I had an interesting conversation with a friend this week that has really been on my mind the last couple of days. Her question was basically how can you submit without losing who you are, losing yourself? How, indeed.
When I first made the decision to specifically seek what is commonly called a power-based dynamic, the one thing I worried about was losing myself the way I had in my abusive marriage. I was married to a clinical narcissist who was psychologically, emotionally, and verbally abusive. He was insidious in his abuse, and over the course of our 12-year relationship, I really lost who I was. I was slowly manipulated and in a lot of ways brainwashed. That is what long-term abuse will do to you. It’s slow and insidious.
When I left my marriage, I made a pact with myself that I would not seek a relationship for a year. I dated on and off, but never with the idea or intent of finding a relationship. I knew I needed to ‘find’ myself again, and I couldn’t do that if I jumped into another relationship. And so over that year, I spent a lot of time working on me, finding those things about myself that I had given up or let fall by the wayside due to my marriage. That one decision changed everything about who I was and where I was heading in life. It allowed me to really find my confidence again, find that girl I had lost and bring her back to life. And I vowed that I would never allow that to happen to me again.
So what does that have to do with the idea of losing yourself in surrender? Well, what I learned is that I can surrender completely and still maintain my personal authenticity.
Power is an interesting concept. When we talk about D/s, M/s, or O/p dynamics, people generally call them ‘power exchange’ or ‘power based’ relationships. The concept of the dynamic is that one person gives up their power to another. For me, that analogy just doesn’t work. It doesn’t really work for Sir, either. So we don’t use the word ‘power’ when discussing our dynamic. What I give to him is authority – the authority to direct my power.
I have the personal power to execute any action that is required of me. I am a powerful person and when talking about it to someone will often call myself a ‘power slave’. I get things done. Most of the slaves I know are what I would consider to be ‘power slaves’ because they are the kind of people who make the world move. We can do anything required of us, even the hard stuff. We can smile through the toughest times. We are the people who make things happen. Often, we are described as ‘survivors’ because when the going gets tough, we’re the ones who keep on keepin’ on. If we didn’t have power, we couldn’t do that.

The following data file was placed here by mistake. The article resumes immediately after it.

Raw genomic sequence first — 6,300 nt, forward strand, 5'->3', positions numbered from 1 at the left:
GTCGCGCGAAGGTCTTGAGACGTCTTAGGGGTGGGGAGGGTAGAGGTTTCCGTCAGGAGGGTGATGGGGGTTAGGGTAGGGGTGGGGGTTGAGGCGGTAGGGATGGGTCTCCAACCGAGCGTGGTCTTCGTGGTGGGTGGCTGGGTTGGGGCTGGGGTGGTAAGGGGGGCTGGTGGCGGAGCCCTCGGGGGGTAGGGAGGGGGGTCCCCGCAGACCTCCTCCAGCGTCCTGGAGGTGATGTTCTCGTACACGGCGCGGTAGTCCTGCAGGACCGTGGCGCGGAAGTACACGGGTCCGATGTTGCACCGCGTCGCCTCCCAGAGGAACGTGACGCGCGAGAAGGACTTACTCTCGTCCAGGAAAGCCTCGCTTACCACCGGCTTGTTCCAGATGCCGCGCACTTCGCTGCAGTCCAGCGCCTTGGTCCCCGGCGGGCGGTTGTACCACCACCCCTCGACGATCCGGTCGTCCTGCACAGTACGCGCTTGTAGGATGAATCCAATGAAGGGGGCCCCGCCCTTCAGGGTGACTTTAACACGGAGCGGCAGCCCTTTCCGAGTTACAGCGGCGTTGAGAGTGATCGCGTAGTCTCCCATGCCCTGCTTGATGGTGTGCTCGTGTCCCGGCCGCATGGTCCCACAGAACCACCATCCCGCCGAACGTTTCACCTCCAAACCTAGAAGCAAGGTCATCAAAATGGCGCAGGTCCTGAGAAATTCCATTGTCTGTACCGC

I’m not the kind of girl who is helpless. I’m not the kind of girl who wakes up in the morning and allows fear or stress to paralyze me. No matter how tough things get, I will keep moving, I will pull up my bootstraps and git ‘er done.
That kind of person isn’t the kind of person who will lose themselves in surrender. If one has a strong sense of self, is confident, and knows who they are and what they want out of life, their personal power isn’t really up for grabs. A surrender-based relationship won’t make them less than they currently are, but will strengthen them. A healthy relationship will make them stronger, will make them more confident and secure.
But if one is insecure, isn’t confident in who they are, then they are at risk of losing themselves in surrender. Surrender from a position of weakness isn’t likely to be strengthened by surrender. Note that I said ‘likely’. I said that because I do know people who were struggling with serious insecurities but who were self-aware and intent on working to increase their confidence. They partnered with people who were supportive and helpful. And through surrender became ‘more’, became strong, became confident. It wasn’t easy for them, but they knew where they stood and what they needed to do to become strong. They were able to find themselves within surrender. So my statement does not in any way mean that someone who lacks confidence and security will lose themselves. Just that if they aren’t self-aware they are more likely to. And if they are aware of that risk and they determine not to allow it to happen, the chances are that they will be able to keep it from happening.
Thinking about this topic has helped me to solidify some things within myself about my own personal power, my own confidence, and to see where my Sir encourages me to be my true, authentic self. Surrender has made me a stronger, better, more authentic me. I wish that for everyone who desires surrender.